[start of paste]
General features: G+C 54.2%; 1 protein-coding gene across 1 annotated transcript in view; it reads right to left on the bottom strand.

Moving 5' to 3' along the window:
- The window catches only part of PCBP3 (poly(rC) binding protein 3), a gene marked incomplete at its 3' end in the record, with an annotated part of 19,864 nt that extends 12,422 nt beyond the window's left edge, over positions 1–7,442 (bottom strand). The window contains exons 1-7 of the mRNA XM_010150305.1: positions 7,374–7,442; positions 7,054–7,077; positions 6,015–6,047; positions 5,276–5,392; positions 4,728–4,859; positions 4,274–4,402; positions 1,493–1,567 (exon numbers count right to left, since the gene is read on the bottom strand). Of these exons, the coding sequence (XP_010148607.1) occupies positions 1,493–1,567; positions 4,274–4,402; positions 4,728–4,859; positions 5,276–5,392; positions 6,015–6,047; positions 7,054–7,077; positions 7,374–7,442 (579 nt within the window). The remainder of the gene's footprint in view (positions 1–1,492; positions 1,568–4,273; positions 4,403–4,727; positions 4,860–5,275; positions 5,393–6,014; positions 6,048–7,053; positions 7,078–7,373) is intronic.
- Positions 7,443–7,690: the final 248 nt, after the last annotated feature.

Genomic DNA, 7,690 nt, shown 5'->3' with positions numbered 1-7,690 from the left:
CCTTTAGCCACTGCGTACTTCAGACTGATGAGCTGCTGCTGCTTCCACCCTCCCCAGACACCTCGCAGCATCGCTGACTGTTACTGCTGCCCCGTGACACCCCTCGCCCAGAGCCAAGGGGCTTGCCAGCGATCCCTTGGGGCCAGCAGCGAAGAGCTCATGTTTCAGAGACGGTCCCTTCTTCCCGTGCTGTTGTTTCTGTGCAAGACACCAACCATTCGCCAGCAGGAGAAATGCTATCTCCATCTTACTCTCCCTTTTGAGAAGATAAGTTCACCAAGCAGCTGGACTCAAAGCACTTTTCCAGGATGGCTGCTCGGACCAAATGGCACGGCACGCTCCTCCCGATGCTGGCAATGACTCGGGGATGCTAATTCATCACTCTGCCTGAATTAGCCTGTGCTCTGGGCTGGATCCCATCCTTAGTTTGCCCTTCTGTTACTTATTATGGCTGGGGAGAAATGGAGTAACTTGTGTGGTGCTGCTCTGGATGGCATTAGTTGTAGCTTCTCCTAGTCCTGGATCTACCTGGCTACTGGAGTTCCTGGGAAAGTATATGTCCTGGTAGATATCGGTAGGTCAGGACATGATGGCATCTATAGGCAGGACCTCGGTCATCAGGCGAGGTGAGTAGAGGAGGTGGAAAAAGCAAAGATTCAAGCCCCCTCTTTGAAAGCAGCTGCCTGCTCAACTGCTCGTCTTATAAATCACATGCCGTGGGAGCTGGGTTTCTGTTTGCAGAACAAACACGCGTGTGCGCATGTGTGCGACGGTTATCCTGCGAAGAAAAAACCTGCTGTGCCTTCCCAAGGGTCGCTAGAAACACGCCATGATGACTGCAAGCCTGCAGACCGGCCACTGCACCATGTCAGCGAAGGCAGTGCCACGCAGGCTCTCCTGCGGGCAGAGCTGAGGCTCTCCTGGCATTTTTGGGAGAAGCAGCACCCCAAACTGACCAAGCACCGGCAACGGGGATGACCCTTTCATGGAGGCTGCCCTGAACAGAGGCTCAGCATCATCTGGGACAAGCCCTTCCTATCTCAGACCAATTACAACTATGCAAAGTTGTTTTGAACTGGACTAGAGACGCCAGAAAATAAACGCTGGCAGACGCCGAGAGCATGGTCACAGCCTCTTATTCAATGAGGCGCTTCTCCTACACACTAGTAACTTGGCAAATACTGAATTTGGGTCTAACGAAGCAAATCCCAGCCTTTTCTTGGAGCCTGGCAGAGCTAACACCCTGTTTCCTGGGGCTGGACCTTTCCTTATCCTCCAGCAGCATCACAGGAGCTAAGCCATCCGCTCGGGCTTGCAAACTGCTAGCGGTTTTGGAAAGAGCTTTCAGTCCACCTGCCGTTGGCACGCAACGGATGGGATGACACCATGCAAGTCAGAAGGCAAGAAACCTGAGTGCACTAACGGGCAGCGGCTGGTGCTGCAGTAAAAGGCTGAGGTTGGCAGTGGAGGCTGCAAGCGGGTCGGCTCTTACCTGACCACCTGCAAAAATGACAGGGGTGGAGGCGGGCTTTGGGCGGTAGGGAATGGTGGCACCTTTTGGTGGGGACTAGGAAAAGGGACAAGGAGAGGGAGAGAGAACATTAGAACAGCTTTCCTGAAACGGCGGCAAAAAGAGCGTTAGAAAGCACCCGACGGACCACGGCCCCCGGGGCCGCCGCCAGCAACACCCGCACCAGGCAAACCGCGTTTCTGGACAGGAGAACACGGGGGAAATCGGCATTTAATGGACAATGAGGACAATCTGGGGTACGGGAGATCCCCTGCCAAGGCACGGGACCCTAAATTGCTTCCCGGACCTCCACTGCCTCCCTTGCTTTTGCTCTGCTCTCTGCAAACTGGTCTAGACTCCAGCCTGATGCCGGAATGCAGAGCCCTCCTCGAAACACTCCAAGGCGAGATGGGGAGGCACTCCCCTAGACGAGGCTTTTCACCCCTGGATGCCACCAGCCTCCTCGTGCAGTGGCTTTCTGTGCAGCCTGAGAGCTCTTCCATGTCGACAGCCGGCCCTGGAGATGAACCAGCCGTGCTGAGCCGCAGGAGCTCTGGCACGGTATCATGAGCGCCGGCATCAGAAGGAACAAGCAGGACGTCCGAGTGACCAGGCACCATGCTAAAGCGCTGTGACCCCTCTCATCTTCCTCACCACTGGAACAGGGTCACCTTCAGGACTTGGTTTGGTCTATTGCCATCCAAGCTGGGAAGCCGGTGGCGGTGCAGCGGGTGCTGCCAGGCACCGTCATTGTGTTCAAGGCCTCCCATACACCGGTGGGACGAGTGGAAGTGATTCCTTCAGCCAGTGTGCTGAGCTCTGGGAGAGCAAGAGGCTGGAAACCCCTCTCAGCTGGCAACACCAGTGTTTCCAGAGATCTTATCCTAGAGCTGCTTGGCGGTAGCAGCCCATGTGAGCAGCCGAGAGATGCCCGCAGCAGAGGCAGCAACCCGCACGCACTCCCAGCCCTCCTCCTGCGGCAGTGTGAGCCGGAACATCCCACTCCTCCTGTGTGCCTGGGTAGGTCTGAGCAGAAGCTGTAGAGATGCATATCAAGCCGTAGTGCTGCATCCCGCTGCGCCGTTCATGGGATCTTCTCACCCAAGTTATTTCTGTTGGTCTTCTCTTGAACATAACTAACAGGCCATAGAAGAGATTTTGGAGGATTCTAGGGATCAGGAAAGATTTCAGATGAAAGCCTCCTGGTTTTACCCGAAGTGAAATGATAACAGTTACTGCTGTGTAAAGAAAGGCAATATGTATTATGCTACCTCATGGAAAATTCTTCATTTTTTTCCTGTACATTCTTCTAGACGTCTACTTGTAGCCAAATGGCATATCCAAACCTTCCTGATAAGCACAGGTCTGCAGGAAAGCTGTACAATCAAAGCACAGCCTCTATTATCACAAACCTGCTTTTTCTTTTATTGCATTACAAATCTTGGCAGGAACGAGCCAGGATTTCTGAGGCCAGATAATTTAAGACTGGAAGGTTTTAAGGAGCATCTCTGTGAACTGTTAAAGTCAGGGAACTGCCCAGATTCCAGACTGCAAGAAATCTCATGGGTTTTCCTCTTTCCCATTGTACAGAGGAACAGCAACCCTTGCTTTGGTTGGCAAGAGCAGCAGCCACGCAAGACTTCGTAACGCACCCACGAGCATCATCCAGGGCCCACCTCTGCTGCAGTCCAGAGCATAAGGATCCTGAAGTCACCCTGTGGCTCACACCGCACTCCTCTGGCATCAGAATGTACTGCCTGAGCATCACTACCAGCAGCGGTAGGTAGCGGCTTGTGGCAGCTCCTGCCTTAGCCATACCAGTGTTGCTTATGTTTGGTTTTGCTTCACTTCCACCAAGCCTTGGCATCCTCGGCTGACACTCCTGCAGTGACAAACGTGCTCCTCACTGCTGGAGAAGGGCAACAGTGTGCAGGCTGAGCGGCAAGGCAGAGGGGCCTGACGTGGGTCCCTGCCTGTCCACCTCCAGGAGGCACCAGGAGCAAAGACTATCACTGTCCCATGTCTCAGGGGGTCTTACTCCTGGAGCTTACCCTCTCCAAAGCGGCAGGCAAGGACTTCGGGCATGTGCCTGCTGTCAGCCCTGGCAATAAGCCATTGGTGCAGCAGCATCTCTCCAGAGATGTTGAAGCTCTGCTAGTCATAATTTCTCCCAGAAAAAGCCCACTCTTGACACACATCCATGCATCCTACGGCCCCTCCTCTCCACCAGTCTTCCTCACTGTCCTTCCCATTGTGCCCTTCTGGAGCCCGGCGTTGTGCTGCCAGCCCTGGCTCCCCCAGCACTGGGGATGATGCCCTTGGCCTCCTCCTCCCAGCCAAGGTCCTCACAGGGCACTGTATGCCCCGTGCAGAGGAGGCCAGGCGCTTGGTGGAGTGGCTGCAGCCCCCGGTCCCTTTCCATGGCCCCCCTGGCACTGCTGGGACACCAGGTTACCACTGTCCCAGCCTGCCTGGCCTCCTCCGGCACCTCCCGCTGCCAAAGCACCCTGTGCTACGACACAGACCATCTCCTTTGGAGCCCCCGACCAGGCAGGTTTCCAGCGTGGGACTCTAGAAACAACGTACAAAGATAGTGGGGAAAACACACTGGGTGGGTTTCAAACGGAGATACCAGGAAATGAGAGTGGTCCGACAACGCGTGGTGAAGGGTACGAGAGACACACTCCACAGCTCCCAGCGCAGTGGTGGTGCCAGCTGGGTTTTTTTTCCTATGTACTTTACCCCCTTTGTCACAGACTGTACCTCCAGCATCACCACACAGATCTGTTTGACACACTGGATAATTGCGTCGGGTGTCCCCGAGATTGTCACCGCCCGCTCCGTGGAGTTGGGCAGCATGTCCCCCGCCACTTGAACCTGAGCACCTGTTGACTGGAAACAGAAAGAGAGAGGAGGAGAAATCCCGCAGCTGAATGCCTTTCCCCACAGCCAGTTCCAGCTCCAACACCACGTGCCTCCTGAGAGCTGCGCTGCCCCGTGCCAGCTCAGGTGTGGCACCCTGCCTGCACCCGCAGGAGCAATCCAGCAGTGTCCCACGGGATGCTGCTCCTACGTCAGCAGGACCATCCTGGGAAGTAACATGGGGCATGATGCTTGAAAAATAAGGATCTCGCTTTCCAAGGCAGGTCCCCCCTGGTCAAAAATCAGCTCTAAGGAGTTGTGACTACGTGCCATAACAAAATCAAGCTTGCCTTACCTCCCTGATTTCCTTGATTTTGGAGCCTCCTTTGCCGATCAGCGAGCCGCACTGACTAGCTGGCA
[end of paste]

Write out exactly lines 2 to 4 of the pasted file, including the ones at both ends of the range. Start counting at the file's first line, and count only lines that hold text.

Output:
Moving 5' to 3' along the window:
- The window catches only part of PCBP3 (poly(rC) binding protein 3), a gene marked incomplete at its 3' end in the record, with an annotated part of 19,864 nt that extends 12,422 nt beyond the window's left edge, over positions 1–7,442 (bottom strand). The window contains exons 1-7 of the mRNA XM_010150305.1: positions 7,374–7,442; positions 7,054–7,077; positions 6,015–6,047; positions 5,276–5,392; positions 4,728–4,859; positions 4,274–4,402; positions 1,493–1,567 (exon numbers count right to left, since the gene is read on the bottom strand). Of these exons, the coding sequence (XP_010148607.1) occupies positions 1,493–1,567; positions 4,274–4,402; positions 4,728–4,859; positions 5,276–5,392; positions 6,015–6,047; positions 7,054–7,077; positions 7,374–7,442 (579 nt within the window). The remainder of the gene's footprint in view (positions 1–1,492; positions 1,568–4,273; positions 4,403–4,727; positions 4,860–5,275; positions 5,393–6,014; positions 6,048–7,053; positions 7,078–7,373) is intronic.
- Positions 7,443–7,690: the final 248 nt, after the last annotated feature.